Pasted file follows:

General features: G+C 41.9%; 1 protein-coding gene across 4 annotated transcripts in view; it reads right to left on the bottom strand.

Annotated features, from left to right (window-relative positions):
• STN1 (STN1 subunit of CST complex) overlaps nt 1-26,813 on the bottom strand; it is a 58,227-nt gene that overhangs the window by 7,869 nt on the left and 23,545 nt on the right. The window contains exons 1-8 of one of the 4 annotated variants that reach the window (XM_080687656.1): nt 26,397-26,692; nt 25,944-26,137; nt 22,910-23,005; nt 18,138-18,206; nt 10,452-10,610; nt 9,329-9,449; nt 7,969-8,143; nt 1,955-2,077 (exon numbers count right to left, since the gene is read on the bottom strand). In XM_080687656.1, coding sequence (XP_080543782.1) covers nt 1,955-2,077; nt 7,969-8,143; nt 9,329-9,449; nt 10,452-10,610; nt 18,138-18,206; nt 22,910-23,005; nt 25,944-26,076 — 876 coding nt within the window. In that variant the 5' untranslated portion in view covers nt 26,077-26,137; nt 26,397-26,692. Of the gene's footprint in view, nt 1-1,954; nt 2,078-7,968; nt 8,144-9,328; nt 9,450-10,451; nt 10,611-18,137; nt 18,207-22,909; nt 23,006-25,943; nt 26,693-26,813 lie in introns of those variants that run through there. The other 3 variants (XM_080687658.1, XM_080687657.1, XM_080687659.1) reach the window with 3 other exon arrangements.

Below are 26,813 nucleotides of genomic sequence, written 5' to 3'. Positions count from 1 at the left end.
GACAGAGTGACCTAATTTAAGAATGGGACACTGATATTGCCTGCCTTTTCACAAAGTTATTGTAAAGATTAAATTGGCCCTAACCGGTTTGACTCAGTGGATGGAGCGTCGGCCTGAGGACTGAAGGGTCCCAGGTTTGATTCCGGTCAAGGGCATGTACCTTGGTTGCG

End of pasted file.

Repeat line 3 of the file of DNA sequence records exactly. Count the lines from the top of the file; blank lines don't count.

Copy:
• STN1 (STN1 subunit of CST complex) overlaps nt 1-26,813 on the bottom strand; it is a 58,227-nt gene that overhangs the window by 7,869 nt on the left and 23,545 nt on the right. The window contains exons 1-8 of one of the 4 annotated variants that reach the window (XM_080687656.1): nt 26,397-26,692; nt 25,944-26,137; nt 22,910-23,005; nt 18,138-18,206; nt 10,452-10,610; nt 9,329-9,449; nt 7,969-8,143; nt 1,955-2,077 (exon numbers count right to left, since the gene is read on the bottom strand). In XM_080687656.1, coding sequence (XP_080543782.1) covers nt 1,955-2,077; nt 7,969-8,143; nt 9,329-9,449; nt 10,452-10,610; nt 18,138-18,206; nt 22,910-23,005; nt 25,944-26,076 — 876 coding nt within the window. In that variant the 5' untranslated portion in view covers nt 26,077-26,137; nt 26,397-26,692. Of the gene's footprint in view, nt 1-1,954; nt 2,078-7,968; nt 8,144-9,328; nt 9,450-10,451; nt 10,611-18,137; nt 18,207-22,909; nt 23,006-25,943; nt 26,693-26,813 lie in introns of those variants that run through there. The other 3 variants (XM_080687658.1, XM_080687657.1, XM_080687659.1) reach the window with 3 other exon arrangements.